I never loved the English language until it was taken away from me. As an exchange student in Austria during my senior year in high school, my ears were suddenly deprived of familiar words and cadences. Speaking in and listening to German took painfully conscious effort.
During that year, letters from home quenched more than my thirst for news; they plunged me into English. I was a fish back in water.
One day, several months into my stay, I discovered a stash of British and American novels in the school library. I happened to pick up The Hemingway Reader. It was like a letter from home. My commitment to writing traces back to that moment. Years later I came across a used copy of the Reader. It’s one of the books I’d grab if our house were on fire. The observations and excerpts in Charles Poore’s foreword have shaped my writing efforts in journalism, playwriting, fiction, poetry, technical writing, marketing writing … every kind of writing I’ve ever done.
Although the foreword naturally focuses on the aesthetics of creating fiction, many of the principles discussed apply to the craft of writing in general. For example, Ford Madox Ford talks about Ernest Hemingway’s care in selecting words.
You cannot throw yourself into a frame of mind and just write … Your mind has to choose each word and your ear has to test it … Hemingway’s words strike you, each one, as if they were pebbles fetched fresh from a brook. They live and shine, each in its place. So one of his pages has the effect of a brook-bottom into which you look down through the flowing water.*
Our efforts as business communicators may not inspire such lofty analogies, but if our text (video, illustration, etc.) achieves the transparency of a brook, calling attention to what it reveals rather than to itself, we have created something at least useful.
Craft aside, Hemingway felt that a writer needed a certain type of mind.
A great enough writer seems to be born with knowledge. But he really is not; he has only been born with the ability to learn in a quicker ratio to the passage of time than other men and without conscious application, and with an intelligence to accept or reject what is already presented as knowledge.
The ability to learn quickly and differentiate good information from bad is particularly valuable in a today’s business communicator. If you’ve ever received conflicting comments on a review, you know the importance of making decisions about what is “presented as knowledge.”
But a smart communicator is not necessarily wise. Wisdom comes in knowing what to omit. Whether or not you admire Hemingway’s minimalist style, which has generated volumes of praise, ridicule, and imitation, the philosophy behind the style makes sense:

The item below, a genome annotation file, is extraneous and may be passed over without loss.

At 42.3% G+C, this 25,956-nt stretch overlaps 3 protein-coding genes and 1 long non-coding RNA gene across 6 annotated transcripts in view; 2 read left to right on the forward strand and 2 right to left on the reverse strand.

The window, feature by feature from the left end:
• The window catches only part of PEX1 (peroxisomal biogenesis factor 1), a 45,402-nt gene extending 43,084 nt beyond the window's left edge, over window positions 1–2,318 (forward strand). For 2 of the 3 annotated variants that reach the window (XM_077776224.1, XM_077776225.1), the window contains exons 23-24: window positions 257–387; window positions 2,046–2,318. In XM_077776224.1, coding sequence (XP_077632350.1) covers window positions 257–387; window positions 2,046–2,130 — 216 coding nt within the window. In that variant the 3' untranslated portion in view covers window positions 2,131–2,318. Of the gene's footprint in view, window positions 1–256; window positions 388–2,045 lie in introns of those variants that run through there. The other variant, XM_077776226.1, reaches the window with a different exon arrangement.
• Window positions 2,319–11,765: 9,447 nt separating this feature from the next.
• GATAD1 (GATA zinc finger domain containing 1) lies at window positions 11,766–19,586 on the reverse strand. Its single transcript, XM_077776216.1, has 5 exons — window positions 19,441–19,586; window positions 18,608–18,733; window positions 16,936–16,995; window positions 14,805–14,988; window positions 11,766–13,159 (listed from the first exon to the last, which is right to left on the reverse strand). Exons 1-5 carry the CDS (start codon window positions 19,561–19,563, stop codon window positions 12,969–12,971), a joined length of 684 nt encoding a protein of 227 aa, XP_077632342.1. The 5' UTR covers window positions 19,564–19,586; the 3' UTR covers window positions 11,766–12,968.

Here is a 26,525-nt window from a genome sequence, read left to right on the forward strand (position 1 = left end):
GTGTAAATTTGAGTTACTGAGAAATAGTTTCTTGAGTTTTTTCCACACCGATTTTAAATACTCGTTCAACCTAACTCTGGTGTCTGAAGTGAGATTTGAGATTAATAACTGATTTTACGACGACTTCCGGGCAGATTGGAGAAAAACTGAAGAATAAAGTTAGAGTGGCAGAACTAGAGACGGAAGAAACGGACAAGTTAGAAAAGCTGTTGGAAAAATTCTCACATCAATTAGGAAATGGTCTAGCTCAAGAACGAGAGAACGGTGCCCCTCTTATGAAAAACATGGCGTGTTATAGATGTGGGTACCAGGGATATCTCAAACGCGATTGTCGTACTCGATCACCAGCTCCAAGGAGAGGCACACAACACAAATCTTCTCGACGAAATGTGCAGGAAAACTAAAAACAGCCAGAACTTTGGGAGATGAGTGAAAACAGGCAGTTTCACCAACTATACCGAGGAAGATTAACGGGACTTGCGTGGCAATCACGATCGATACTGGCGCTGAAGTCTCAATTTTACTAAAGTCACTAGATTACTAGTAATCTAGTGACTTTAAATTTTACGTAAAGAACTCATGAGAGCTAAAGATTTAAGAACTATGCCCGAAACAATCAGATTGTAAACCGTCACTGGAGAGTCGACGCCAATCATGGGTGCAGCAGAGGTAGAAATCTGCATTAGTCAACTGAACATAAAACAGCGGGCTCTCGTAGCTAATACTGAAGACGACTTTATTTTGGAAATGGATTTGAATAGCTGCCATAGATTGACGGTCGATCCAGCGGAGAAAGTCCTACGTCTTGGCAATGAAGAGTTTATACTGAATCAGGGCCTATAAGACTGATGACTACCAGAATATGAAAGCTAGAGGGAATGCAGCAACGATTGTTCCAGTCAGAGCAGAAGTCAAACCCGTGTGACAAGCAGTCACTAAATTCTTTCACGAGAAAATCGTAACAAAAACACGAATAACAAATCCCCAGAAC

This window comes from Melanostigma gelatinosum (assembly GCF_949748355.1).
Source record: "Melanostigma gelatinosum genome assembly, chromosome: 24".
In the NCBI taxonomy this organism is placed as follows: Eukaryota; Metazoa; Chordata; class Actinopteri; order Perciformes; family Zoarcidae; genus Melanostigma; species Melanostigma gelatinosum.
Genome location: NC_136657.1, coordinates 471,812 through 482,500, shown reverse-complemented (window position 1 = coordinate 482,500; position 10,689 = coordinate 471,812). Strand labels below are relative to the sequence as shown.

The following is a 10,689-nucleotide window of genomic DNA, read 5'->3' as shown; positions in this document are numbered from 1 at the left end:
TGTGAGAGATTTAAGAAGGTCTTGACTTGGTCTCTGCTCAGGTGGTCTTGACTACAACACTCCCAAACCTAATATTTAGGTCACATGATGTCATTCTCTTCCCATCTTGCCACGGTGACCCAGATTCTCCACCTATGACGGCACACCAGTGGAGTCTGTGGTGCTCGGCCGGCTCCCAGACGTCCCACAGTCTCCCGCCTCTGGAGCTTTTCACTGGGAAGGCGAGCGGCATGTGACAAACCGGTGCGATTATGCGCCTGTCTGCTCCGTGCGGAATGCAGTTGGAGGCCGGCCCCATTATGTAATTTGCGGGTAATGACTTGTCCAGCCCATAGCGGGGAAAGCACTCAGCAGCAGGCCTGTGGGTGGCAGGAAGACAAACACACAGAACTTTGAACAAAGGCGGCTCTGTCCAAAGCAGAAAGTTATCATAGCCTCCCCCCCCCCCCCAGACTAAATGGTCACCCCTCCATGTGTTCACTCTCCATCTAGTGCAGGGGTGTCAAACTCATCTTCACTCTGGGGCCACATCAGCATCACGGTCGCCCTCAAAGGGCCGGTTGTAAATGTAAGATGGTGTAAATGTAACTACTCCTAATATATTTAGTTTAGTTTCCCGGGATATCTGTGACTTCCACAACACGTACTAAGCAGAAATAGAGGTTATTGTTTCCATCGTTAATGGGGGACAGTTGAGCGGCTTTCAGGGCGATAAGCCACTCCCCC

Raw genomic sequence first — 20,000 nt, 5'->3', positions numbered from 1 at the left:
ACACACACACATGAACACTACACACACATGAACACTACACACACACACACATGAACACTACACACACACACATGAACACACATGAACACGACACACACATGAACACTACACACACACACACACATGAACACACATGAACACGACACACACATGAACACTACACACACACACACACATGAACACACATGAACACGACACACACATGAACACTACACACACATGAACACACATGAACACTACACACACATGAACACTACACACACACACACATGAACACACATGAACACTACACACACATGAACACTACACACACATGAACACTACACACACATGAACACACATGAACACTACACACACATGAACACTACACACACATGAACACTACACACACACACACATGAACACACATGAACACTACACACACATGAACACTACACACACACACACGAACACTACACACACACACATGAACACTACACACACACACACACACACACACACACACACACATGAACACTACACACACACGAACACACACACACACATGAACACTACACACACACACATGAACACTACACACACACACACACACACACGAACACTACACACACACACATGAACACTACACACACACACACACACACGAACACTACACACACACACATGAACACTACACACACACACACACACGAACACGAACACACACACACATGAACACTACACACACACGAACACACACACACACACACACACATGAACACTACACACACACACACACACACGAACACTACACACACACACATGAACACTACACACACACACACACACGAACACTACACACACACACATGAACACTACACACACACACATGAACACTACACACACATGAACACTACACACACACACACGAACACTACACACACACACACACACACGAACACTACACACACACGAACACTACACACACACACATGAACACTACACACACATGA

If a writer … knows enough about what he is writing about he may omit things that he knows … The dignity of movement of an iceberg is due to only one-eighth of it being above water. A writer who omits things because he does not know them only makes hollow places in his writing.
While Hemingway’s goal was for his reader to “have a feeling of those things [omitted] as strongly as though the writer had stated them,” a business communicator’s goal is more pragmatic: to avoid burdening his or her audiences with information they don’t need. In Poore’s words, “All that is not essential is burned away.” (In this spirit, I’m leaving out my favorite quotation.)
Finally, in addition to guidance, the foreword has given me consolation over the years. To those who dismiss Hemingway’s style as a matter of simple sentences, Poore says, “Few things are more complex than Hemingway’s simplicity.” If you’ve ever worked hard—researched, analyzed, debated, revised, polished, and polished some more—to bring your material within grasping distance, you understand how difficult simplicity can be to achieve. And if you’ve ever had your hard work dismissed with a comment like “anyone could do that,” well, you’re in good company.
Do you delight in “burning away all that is not essential” in your writing? Join my weekly game, Tighten This!, on my blog at Writing.Rocks.
This article, originally entitled “Hemingway’s Style and the Technical Communicator,” first appeared in slightly different form in the Society for Technical Communication journal, Technical Communication, Third Quarter 1990. Republished with permission.
*All quotations come from Charles Poore. ed., The Hemingway Reader (New York: Charles Scribner’s Sons, 1953), pp. xi-xx.